Due to maintenance, this website may be temporarily unavailable January 17 from 2 am to 7 am (EST).
Preparing for an on-site inspection for livestock traceability
This page is part of the Guidance Document Repository (GDR).
Looking for related documents?
Search for related documents in the Guidance Document Repository
Compliance for livestock identification and traceability requirements is verified by inspectors of the Canadian Food Inspection Agency. The inspectors verify traceability information that has been reported to the responsible administrators and through on-site visits and interviews with operators of a site where livestock is kept.
An on-site inspection can occur on short notice or without notice. The inspection may include an examination of:
- the bison, cattle, sheep and pigs received at your site bearing approved indicators;
- the application of approved indicators to animals received that did not have an indicator;
- the application of indicators approved to the species of the animals;
- the approved indicators are issued to the site where they will be applied to animals, and;
- the information required to be reported to the responsible administrator has been recorded at your site.
You must let the inspector see all the documents and records that they ask for. You are responsible for the information required to be reported to the responsible administrator for the last five years has been recorded at your site. It is against the law not to have documents available for inspection. You should make sure that the inspector can safely inspect your animals. You must provide suitable handling facilities and people to gather the animals. You are responsible for the animals' welfare during the inspection.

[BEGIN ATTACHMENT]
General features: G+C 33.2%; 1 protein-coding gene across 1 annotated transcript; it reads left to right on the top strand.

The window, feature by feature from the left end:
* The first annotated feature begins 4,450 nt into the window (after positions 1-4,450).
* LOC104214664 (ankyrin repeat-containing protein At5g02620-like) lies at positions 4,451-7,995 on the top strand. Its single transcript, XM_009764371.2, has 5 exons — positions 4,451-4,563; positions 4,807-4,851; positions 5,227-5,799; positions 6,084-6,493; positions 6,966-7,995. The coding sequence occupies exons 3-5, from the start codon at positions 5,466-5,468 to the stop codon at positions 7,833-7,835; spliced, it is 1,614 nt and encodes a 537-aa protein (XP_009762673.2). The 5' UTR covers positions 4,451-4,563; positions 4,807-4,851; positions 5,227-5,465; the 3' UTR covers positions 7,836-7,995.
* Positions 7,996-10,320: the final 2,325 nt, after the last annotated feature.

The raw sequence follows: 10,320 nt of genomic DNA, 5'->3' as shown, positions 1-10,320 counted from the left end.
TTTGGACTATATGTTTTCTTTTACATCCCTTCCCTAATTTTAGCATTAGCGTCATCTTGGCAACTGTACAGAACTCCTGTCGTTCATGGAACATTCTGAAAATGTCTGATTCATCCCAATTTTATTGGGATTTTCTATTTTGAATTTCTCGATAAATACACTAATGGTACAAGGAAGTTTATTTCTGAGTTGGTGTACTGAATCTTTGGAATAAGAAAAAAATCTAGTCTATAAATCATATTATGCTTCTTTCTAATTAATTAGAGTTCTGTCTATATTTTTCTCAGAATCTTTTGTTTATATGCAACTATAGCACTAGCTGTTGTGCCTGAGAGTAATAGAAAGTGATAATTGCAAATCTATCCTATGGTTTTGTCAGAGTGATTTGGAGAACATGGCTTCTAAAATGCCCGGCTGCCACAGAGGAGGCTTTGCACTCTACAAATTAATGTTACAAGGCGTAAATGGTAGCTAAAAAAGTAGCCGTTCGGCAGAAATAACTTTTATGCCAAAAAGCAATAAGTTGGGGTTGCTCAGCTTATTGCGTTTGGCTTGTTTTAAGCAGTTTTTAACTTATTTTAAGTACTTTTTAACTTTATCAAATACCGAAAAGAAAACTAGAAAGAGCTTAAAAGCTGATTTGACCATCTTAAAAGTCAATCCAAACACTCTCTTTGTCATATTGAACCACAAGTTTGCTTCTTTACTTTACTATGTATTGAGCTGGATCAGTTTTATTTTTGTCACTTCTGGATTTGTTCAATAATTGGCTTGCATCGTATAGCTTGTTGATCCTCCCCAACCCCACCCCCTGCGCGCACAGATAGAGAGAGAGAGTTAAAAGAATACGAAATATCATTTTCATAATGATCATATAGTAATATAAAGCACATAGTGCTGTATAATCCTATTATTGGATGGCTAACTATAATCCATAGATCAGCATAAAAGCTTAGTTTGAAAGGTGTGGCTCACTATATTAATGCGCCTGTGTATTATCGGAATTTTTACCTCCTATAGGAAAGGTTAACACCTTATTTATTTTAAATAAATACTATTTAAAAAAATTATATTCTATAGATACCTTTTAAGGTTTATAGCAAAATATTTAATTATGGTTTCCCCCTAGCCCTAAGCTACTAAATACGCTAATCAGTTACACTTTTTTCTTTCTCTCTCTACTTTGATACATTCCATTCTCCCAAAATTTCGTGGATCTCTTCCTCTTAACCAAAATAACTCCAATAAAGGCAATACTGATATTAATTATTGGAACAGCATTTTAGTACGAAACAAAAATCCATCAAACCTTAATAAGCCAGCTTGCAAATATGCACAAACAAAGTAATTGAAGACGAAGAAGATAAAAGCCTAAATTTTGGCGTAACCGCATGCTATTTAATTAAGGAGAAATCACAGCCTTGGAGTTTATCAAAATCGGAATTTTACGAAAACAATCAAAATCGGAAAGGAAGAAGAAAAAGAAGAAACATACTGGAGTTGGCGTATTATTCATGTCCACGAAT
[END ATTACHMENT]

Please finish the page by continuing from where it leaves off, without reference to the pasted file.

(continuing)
How operations are chosen for inspection
The frequency at which inspections are conducted is based on risks and compliance levels, and is specific to a type of agricultural operation. For some type of operation (e.g. abattoirs), all sites are inspected over the course of the year; whereas for some other types of operation (e.g. farms), a randomly-selected sample of sites is inspected.
How long does an inspection take?
The inspector will carry out the inspection as quickly and efficiently as possible, and with as little disruption to you as possible. Usually, an inspection does not take more than two hours.
Four enforcement actions can result from a violation for requirements under the Livestock Identification and Traceability program:
- seizure and detention of animals or fraudulent animal indicators
- letter of non-compliance
- administrative monetary penalty
- Date modified: